In previous entries, we’ve examined symptoms and effects of Stages One and Two of kidney disease, and then Stage Three, where things finally become noticeable and serious. In Stage Four of kidney disease, the symptoms start to be debilitating, and kidney function is severely impaired. In fact, at this stage, there is only 15-29% kidney function. The body may have disguised its condition for quite a while, but now the disease becomes drastically apparent.
The symptoms magnify things that had begun appearing in Stage Three: fatigue increases considerably, the appetite keeps declining, and an earlier phenomenon of itching might become much worse. High blood pressure continues to be problematic, because of course the kidneys have lost much of their capacity to excrete unneeded fluid, so it is retained in the body, making the heart and blood vessels work harder. And the kidneys may have trouble producing erythopoietin, which stimulates blood cell production, so anemia is another problem.
At Stage Four, a cascade of effects may produce other effects, all of which contribute to an increasing weakness and a worsening of symptoms. As the kidneys become less able to filter phosphate, the levels of that electrolyte increase. In turn, this makes it more difficult for the body to absorb calcium. And since it’s the proper interaction of phosphorous and calcium that strengthens bones, bone density itself may gradually decrease. This may produce aching in the bones, but it also leaves the person more prone to fractures, which take longer than usual to heal.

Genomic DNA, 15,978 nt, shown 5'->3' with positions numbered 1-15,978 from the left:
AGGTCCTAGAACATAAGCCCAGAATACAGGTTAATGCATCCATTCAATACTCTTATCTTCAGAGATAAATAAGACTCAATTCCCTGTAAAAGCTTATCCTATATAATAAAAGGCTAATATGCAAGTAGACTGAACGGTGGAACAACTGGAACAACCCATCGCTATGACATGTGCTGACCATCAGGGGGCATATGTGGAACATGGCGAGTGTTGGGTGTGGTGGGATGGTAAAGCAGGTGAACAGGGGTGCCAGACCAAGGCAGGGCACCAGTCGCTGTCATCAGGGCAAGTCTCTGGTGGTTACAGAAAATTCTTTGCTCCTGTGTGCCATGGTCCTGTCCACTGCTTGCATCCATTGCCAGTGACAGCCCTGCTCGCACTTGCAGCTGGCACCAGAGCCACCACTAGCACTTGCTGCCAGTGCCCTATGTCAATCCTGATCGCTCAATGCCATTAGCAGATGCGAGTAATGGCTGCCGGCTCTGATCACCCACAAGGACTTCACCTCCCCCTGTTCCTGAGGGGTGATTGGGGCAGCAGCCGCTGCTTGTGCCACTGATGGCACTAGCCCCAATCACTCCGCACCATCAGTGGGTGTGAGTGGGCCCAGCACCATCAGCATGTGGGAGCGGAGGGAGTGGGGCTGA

Treatments at this stage are many. Blood pressure is often treated with diuretics, though some of these can play havoc with potassium levels. Anemia can usually be successfully counteracted with drugs resembling erythopoietin. Medications may prevent bone disease, and much of the phosphorous/calcium imbalance can be reduced with diet.
But these are generally stop-gap measures. This is the stage where the patient begins heading in the direction of dialysis, and starts receiving consideration for a possible transplant. While the effects of Stage Four can be mitigated to some extent, the fact remains that the kidneys are so seriously diseased that the body can’t go on forever like this.
Again, it is extremely important to take good, thorough stock of one’s complete health every few months. The symptoms of kidney disease are easy to miss, in the stages when a person might do something about it.